Take My Hand

“For all this God’s anger has not turned away, God’s hand is stretched out still.” – Isaiah 10: 4

In my travels for work I have been in lots of different churches. A number of the UCC churches I have visited begin their service with words inspired by the God Is Still Speaking Initiative, “Whoever you are, wherever you are on life’s journey, you’re welcome here.”

It is a powerful statement, one that extends a welcome and yet does more. It says — at least it says to me — that there is always an opportunity, with God, for a new beginning.

Today’s verse from Isaiah says something similar, something simple yet powerful . . . “God’s hand is stretched out still.”

These words are especially compelling given their context in the Book of Isaiah. The larger section from which they come is a tough one. It describes a brutal time when people were lost in violence and lies. The following verse is a good sample: “They gorged on the right, but still were hungry, and they devoured on the left, but were not satisfied; they devoured the flesh of their own kindred.” (Isaiah 9: 20)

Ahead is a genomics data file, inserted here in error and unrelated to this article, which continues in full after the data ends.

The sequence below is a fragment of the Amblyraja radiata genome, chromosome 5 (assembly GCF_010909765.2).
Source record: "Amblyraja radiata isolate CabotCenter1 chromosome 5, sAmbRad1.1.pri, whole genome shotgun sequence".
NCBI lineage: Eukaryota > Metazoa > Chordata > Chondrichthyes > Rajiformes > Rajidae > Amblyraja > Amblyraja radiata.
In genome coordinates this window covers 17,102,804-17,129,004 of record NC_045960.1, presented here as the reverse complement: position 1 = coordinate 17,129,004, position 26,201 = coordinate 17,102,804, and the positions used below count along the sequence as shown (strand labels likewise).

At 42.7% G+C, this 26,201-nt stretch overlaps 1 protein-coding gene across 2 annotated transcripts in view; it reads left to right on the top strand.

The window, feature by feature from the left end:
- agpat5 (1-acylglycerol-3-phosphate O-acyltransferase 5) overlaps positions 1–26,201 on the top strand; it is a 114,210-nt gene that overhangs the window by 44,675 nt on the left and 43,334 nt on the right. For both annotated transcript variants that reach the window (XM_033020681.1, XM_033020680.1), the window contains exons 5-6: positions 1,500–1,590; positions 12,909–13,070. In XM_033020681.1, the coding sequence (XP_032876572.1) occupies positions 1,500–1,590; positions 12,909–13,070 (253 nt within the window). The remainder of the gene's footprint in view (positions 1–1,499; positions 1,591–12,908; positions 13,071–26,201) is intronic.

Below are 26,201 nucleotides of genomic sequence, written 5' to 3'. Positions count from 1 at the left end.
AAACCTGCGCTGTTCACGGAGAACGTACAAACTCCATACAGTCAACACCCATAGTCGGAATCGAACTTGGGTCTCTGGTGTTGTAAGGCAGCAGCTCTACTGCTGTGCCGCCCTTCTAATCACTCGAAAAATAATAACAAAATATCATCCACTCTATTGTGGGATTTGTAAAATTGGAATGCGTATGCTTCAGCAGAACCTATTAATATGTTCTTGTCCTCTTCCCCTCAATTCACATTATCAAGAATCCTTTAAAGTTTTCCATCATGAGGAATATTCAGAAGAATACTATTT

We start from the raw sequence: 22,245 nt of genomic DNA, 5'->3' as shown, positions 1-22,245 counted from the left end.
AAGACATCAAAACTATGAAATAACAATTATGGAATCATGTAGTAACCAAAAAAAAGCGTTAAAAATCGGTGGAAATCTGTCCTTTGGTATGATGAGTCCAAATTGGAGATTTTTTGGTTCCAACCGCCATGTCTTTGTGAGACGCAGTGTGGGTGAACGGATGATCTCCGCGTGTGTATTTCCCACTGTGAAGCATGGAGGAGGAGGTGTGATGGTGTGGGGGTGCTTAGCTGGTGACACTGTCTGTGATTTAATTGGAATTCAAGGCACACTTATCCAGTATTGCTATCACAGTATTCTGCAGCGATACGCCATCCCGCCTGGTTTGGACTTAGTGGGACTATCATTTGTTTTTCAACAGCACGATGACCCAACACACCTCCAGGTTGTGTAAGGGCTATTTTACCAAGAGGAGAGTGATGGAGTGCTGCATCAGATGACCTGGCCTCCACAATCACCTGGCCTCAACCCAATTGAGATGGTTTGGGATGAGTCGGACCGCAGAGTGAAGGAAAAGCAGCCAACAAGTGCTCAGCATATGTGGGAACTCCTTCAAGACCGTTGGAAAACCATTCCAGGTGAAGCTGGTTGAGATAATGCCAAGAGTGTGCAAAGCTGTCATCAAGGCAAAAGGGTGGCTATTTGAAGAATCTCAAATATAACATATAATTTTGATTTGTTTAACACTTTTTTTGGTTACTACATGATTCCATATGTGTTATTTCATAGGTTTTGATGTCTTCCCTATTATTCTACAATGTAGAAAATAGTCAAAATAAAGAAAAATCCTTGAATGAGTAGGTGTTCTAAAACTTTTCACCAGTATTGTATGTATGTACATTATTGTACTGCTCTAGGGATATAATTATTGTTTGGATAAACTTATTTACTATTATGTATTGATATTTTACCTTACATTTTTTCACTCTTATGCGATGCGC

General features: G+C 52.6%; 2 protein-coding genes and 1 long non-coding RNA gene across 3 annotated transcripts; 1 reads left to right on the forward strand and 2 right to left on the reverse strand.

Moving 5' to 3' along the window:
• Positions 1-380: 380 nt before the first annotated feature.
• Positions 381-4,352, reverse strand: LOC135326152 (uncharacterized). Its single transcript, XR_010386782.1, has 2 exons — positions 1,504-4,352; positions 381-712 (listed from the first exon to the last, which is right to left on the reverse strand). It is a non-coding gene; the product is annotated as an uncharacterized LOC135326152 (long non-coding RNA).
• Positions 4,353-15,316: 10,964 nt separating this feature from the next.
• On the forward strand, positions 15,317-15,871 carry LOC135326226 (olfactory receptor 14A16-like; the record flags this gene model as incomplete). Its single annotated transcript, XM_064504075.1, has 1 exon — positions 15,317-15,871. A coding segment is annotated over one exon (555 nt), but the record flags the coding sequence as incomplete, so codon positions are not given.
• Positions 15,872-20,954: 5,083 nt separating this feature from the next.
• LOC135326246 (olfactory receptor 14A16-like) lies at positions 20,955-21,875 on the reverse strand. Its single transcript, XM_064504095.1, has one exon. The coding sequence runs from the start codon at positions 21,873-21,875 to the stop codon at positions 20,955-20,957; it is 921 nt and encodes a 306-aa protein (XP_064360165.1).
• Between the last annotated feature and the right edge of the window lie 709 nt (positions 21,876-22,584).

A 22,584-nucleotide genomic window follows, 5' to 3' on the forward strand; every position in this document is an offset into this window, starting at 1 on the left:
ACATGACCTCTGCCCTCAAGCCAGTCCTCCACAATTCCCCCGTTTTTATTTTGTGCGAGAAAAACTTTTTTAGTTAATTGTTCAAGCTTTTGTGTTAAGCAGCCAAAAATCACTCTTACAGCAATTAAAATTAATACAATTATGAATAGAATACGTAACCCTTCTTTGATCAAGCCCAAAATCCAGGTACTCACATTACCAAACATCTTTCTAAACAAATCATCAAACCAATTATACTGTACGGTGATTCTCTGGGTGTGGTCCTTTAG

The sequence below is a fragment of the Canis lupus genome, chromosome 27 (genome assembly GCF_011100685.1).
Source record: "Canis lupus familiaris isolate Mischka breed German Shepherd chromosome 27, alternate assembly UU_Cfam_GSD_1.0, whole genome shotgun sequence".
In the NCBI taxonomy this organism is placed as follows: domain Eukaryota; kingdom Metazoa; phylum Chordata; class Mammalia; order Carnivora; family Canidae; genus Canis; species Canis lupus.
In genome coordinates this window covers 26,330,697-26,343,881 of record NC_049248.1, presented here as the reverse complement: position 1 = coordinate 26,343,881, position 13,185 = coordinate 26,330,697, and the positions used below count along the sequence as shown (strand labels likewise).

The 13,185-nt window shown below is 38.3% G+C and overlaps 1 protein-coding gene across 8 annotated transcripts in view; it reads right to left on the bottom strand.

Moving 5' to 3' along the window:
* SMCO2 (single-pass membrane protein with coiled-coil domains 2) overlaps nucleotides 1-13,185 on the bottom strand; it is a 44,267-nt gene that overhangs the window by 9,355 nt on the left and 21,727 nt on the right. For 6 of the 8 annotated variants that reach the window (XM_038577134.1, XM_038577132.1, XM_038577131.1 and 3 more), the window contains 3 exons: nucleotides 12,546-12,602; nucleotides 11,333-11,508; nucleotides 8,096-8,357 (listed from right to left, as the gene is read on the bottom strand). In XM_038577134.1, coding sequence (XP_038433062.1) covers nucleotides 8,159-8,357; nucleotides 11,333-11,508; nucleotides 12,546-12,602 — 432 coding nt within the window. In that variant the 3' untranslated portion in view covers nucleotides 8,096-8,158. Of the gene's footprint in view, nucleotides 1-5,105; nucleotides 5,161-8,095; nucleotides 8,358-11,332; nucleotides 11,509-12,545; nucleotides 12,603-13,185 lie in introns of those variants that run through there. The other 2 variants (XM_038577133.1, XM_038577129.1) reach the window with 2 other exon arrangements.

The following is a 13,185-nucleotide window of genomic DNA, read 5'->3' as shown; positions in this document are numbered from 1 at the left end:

God’s prophet, Isaiah, does not hold back from telling it exactly like it is. And how it is is awful.

And yet, twice in this same tell-it-like-it-is passage, these words are repeated, “For all this God’s anger has not turned away, God’s hand is stretched out still.” I understand that to mean, “Despite God’s justified anger, God’s hand is still stretched out to you.”

If Isaiah were beginning the worship service the words might be similar to the Still Speaking invitation but even more pointed, “No matter who you are, no matter what you have done or failed to do, no matter how lost you are or have been, God’s hand is stretched out still — right now — to you.”

When life is hard and sad, when you have failed yourself and others, when you have done or said things that seem impossible to face or to own, when you are scared and on the run, this word of God comes,

“My hand is stretched out still.” Because God is God, there is always the possibility of a new beginning. No matter when. No matter who. No matter what’s happened.

My hand is stretched out still. Take my hand.


Thank you, Holy One, that with you there is always a new beginning. Grant me the courage to live into it. Ame

ddrobinson1111.jpgAbout the Author
Tony Robinson, a United Church of Christ minister, is a speaker, teacher, and writer. His newest book is Called to Lead: Paul’s Letters to Timothy for a New Day. You can read Tony’s “Weekly Meditation” and “What’s Tony Thinking?” at his website, www.anthonybrobinson.com.